Wake The Town
Stuck in Motion
Contemplative Reptile
  • International Edition
  • USA Edition
  • UK Edition
  • Australian Edition
  • Canadian Edition
  • Irish Edition
  • German Edition
  • French Edition
  • Singapore Edition
  • Spanish edition
  • Polish edition
  • Indian Edition
  • Middle East edition
  • South African Edition

Creativity Squared: Rick McHugh Wants to “Feel That Wallop”


Executive creative director of HATCH the Agency in Boston on childhood inspiration from Irish storytellers and the importance of presenting a creative idea well,

Creativity Squared: Rick McHugh Wants to “Feel That Wallop”

According to creativity researchers, there are four sides to creativity. Person (personality, habits, thoughts), product (the thing that results from creative activity), process (how you work), and press (environment factors, education and other external factors) all play a part. So, we figured, let’s follow the science to understand your art. Creativity Squared is a feature that aims to build a more well-rounded profile of creative people. 

Rick McHugh was recently hired as the first executive creative director for HATCH the Agency in Boston, MA. During his 20-plus-year career, Rick led integrated brand campaigns for BMW Motorrad, Frontier Communications, Party City, Major League Baseball, Merrell Shoes and Dunkin’, among many others. He started out at small, creative agencies in Boston before moving on to Hill Holliday, where he was most recently SVP group creative director. His work has been honoured by One Show, D&AD, Cannes and more and featured everywhere from The New York Times and The Wall Street Journal to BuzzFeed and Entertainment Tonight.


I grew up in a super white-collar town but in a very blue-collar family. So, I was surrounded by successful, educated people outside of the walls of my home. Inside those walls were a bunch of Irish storytellers. Lightning quick. Animated, obnoxious, emotional, hysterical people. They commanded a room. And the way people responded when they told these stories, the feeling in the room - there was an energy. This power of communication, of being able to tell a story or a great joke or poke fun at someone - it still inspires me.


To me, great work jumps off the page. Or the wall or the screen or the person’s mouth who’s presenting it. That visceral reaction I get when I have an idea or teams show me work, I trust it.

What’s great work? I want to see or do something that’s unexpected. It has to be interesting (sounds pretty basic but if it’s not interesting, who’s going to care about it?). That’s based on an insight and a human truth. It can be funny, gut-wrenching, smart, silly, have a million-dollar budget or no budget. I just want to feel that wallop.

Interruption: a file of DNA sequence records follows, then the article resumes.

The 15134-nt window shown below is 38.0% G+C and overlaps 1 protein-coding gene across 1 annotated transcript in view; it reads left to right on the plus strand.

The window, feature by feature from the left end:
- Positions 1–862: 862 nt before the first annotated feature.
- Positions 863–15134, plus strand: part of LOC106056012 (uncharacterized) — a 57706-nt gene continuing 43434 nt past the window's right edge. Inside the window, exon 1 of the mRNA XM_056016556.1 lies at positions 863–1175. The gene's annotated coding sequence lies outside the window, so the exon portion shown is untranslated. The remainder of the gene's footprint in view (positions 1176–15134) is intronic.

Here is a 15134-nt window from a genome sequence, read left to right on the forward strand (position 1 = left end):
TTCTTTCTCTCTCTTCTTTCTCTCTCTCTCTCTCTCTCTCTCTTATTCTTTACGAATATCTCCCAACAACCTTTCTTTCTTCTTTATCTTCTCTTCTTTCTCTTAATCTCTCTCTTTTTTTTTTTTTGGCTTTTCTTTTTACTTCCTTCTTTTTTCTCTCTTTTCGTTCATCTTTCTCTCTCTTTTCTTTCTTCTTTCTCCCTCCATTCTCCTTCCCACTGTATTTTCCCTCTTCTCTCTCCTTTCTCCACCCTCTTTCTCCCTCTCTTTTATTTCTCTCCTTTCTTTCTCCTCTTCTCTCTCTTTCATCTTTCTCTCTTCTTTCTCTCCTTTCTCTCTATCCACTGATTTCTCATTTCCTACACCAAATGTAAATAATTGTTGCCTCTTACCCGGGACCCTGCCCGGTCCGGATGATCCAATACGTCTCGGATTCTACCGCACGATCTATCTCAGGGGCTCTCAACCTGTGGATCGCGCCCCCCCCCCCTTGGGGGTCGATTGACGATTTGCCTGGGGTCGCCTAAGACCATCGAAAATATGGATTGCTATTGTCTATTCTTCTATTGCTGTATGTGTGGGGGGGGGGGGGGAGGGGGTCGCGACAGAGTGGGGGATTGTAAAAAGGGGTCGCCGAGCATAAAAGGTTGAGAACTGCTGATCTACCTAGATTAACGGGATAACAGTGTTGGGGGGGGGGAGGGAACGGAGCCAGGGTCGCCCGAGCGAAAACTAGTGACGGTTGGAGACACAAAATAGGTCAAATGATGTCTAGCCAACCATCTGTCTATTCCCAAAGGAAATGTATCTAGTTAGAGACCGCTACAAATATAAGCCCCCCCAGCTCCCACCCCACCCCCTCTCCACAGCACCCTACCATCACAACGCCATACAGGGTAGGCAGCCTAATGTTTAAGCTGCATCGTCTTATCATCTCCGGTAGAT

This is a team sport. Or like being in a band. Or being part of a special ops team. There’s great power in bouncing ideas off each other. People with different perspectives and backgrounds and experiences help the work become great. But you also have to make sure that each member of the team has the talent and the passion to be great. To be able to catch the ball, to nail the guitar solo, or complete their part of the mission. 

Oh, and presenting the work is vital. I’ve seen so much good work die because of how poorly the work was presented. Get up there and perform. Be enthusiastic. Have some energy. 

I think inspiration can come from everywhere – music, a movie, other advertising, the way a person is walking down the street, a night out at a restaurant. I try to stay aware and observe people as much as I can. There’s gold in them hills. 


My dad was a working-class guy. A proud marine. A guy who dropped out of high school to earn money to help his family. But for a rough and tumble guy he always thought my brother and I could do anything. So, I always thought, why can’t I do that? This outlook has helped me approach every assignment I get – why can’t we do that?

I’ve also been fortunate to have worked with wildly talented and supportive people throughout my career – Lance Jensen, Kevin Daley, Tim Cawley, Gary Greenberg, and others that would fill this page. As much as anything in my life, they have helped shape the creative person I am and continue to be. Their work made me jealous and pushed me to be better. Their work ethic showed me what it takes to do great work. Their trust helped me grow. So, my advice? Work with the best people you possibly can. These are the ones who will drive you and push you to take the leap. And won’t hold it against you if you fail. 

view more - Creativity Squared
Sign up to our newsletters and stay up to date with the best work and breaking ad news from around the world.
LBB Editorial, Mon, 20 Dec 2021 15:35:31 GMT